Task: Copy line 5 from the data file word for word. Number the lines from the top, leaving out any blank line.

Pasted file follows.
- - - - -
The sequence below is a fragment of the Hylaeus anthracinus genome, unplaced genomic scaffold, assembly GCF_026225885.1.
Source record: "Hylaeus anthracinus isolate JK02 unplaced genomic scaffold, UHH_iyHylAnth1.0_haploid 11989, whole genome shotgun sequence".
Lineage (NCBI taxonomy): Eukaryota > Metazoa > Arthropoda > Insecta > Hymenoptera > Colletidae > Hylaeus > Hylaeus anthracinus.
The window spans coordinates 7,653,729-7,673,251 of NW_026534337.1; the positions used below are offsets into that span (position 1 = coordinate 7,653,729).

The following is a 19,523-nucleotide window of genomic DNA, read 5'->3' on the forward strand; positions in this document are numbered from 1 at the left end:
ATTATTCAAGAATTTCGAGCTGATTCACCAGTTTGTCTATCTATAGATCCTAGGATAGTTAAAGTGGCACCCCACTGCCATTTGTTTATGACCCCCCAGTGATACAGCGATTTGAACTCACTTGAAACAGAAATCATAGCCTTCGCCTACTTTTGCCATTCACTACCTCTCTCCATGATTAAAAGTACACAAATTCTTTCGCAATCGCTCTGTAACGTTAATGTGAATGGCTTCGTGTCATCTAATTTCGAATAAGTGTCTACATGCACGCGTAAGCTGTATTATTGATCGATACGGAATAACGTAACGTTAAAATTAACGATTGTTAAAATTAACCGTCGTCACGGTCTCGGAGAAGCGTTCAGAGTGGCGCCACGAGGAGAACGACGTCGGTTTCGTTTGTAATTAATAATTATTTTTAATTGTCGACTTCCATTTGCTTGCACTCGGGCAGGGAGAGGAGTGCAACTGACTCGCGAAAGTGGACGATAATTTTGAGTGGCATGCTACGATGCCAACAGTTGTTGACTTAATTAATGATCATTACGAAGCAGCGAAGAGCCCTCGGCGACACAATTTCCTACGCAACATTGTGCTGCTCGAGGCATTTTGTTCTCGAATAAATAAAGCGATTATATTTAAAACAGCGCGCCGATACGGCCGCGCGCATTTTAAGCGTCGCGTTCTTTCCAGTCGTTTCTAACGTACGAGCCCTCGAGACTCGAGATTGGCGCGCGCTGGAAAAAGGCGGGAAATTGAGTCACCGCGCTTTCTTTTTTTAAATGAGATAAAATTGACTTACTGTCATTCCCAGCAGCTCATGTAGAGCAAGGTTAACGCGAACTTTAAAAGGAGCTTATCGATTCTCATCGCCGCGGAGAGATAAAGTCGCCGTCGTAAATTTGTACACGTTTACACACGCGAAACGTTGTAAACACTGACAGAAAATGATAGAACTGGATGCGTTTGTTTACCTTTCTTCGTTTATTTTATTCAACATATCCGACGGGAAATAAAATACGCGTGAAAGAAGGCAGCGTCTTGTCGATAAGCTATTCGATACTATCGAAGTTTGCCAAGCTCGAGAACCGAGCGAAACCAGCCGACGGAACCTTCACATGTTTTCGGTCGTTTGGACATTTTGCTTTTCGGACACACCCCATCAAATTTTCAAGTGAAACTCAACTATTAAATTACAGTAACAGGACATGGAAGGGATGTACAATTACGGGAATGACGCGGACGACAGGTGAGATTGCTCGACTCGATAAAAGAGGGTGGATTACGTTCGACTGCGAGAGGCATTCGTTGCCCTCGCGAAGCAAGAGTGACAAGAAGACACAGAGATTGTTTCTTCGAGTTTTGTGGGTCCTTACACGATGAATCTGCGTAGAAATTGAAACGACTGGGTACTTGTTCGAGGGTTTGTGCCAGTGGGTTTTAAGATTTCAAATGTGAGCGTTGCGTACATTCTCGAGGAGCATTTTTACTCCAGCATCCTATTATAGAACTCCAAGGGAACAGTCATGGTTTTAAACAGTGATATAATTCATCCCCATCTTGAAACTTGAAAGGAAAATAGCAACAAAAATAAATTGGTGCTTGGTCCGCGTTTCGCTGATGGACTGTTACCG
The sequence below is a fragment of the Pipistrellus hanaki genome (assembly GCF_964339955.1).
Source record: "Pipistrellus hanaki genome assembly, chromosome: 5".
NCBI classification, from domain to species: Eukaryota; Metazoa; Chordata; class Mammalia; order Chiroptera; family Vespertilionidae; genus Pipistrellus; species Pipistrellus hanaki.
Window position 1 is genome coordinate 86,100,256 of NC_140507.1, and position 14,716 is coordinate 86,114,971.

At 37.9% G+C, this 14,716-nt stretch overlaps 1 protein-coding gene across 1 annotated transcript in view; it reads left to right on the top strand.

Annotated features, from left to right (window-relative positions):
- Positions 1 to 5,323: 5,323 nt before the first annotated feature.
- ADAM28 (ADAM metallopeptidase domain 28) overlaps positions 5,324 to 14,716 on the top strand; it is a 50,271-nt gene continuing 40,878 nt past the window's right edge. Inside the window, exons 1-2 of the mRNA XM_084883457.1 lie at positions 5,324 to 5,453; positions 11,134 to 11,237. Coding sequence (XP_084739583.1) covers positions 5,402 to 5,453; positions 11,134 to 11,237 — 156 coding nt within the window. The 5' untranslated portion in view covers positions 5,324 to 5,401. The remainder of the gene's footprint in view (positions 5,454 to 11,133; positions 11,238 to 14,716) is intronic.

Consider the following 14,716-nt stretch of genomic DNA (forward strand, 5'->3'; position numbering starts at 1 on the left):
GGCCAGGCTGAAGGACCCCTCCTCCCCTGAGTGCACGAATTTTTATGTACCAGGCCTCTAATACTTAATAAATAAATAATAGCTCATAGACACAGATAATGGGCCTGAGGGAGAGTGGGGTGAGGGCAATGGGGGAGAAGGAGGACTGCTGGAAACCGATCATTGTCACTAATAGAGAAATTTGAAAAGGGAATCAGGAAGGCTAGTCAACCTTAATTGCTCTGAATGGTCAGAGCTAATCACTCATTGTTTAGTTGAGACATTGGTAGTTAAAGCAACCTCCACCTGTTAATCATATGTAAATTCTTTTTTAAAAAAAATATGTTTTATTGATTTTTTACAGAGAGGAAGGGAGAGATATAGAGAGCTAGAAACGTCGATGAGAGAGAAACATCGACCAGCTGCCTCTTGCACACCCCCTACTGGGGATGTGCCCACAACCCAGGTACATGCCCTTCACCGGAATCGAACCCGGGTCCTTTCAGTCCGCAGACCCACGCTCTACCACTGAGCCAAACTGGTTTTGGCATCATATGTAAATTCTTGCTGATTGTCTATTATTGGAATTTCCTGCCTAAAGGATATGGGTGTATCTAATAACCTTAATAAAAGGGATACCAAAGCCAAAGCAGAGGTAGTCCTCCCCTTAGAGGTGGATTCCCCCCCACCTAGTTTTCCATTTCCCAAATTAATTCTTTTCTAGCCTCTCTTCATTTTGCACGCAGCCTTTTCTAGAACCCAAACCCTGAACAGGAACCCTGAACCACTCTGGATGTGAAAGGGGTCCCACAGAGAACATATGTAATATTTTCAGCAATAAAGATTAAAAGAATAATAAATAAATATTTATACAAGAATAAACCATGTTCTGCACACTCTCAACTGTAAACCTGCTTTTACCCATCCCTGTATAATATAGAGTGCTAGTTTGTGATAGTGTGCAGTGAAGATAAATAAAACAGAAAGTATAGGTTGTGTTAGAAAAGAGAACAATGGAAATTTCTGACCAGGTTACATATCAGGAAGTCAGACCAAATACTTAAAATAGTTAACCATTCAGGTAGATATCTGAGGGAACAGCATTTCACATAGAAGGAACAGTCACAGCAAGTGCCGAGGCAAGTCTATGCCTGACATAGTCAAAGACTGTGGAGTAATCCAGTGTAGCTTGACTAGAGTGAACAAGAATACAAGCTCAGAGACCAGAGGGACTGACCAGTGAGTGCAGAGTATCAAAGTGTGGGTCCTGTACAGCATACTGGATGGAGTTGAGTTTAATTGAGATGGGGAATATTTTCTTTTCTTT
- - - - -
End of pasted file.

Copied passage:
The following is a 19,523-nucleotide window of genomic DNA, read 5'->3' on the forward strand; positions in this document are numbered from 1 at the left end: